A very interesting posts behind the workings of Fair-trade.
The unequal distribution of the gains of Fairtrade (FT) derives in a large part from the characteristics of certification. The certification system presents a twofold bias against the poorest developing countries. First, there are considerations related to the costs of certification. These being the same everywhere, they are relatively more expensive for the most disadvantaged countries, all other things being equal. Then, due to its sliding-scale price structure, certification is less costly for large producer organisations than for smaller ones. Finally, the cost of compliance with FT standards (changes in agricultural and administrative practices that often lead to an increase in working hours) is higher for small organisations due to their lower productivity and lower economies of scale.
FT-certified articles tend to be based on products usually exported by Latin American countries. Coffee represents 36% of certification demand. Tea (9.3%), fresh fruit and vegetables (9.1%) and bananas (8%) complete the list of top certified products in 2009. One out of two FT-certified products is either coffee, bananas or cocoa. In terms of export revenue, coffee is also the most sold FT product, at 47%, followed by bananas at 18.8%. Coffee and bananas account for two-thirds of export revenue generated by FT. Yet, Latin America accounts for 263 out of the 317 coffee certifications granted in 2009 (or 83% of certifications) and 70 out of the 71 banana certifications.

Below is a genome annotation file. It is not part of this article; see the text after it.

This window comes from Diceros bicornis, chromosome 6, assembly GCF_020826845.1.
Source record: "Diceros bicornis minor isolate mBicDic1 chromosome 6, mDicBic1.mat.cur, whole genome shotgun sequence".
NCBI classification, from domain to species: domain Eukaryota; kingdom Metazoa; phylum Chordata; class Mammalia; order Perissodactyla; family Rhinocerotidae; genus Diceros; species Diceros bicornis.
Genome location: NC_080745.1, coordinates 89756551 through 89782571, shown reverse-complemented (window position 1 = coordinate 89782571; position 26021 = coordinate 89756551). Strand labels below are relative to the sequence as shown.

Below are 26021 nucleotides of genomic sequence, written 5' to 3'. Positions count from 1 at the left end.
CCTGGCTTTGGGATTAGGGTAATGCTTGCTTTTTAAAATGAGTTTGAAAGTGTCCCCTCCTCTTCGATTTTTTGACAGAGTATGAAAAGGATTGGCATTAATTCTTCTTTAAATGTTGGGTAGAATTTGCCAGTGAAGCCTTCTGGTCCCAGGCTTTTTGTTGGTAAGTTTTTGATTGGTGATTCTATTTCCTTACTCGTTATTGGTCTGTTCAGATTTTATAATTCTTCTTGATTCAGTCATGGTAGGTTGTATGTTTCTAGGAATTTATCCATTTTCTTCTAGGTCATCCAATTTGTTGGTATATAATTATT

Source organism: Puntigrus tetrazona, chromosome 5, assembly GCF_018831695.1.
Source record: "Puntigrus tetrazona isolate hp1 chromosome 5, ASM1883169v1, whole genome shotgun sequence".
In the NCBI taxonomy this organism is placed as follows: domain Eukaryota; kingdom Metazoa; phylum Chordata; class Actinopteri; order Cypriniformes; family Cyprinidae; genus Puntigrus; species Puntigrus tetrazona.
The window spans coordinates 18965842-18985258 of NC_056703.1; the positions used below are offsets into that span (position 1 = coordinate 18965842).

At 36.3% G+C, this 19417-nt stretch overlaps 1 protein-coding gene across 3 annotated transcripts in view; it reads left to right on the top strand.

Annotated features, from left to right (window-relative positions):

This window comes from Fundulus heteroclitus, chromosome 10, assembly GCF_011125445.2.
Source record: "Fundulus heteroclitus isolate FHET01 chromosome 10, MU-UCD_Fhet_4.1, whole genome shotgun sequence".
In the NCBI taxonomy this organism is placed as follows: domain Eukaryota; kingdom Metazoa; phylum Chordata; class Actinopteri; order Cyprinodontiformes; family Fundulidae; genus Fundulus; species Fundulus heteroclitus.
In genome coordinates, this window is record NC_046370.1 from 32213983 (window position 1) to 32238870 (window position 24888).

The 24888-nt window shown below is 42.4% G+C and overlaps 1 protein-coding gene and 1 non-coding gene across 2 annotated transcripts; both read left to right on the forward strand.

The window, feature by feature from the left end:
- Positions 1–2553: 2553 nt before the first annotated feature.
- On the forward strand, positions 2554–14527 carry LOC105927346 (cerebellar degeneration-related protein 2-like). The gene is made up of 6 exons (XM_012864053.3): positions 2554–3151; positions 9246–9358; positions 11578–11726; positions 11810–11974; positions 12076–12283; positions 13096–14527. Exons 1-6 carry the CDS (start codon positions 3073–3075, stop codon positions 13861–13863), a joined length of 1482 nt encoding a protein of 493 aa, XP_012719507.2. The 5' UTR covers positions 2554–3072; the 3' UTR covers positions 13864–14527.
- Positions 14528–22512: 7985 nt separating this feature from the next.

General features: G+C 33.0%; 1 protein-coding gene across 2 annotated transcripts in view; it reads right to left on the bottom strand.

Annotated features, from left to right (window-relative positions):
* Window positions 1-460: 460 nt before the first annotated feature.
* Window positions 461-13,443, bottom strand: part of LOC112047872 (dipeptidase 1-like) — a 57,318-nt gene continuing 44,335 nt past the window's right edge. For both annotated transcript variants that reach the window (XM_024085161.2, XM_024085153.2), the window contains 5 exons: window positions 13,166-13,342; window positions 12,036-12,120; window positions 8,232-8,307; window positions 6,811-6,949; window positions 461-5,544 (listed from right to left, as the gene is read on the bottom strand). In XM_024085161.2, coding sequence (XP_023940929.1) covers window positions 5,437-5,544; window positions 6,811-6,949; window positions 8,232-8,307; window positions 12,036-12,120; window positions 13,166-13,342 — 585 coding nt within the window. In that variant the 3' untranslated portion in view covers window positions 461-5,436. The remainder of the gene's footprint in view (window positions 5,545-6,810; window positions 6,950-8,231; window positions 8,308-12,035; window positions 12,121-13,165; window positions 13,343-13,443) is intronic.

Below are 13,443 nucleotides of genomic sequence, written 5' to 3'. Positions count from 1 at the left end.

Read as well the response from Fairtrade International with as last quote:
Fairtrade is a constantly evolving system doing as much as we can to make trade fairer. We do not claim to be a perfect solution to the many issues in international trade — but we are a part of the solution. As we have grown we have strengthened our certification systems, and are confident in the strength of our Standards as a tool for producers, traders and companies to create more equitable trade relationships and build the capacity of farmers and workers to manage the rigors of international trade.
At the end I do believe it’s good there’s critique and control on even one of the most famous fair working environment organizations and I’m fairly interested in how they take it from here.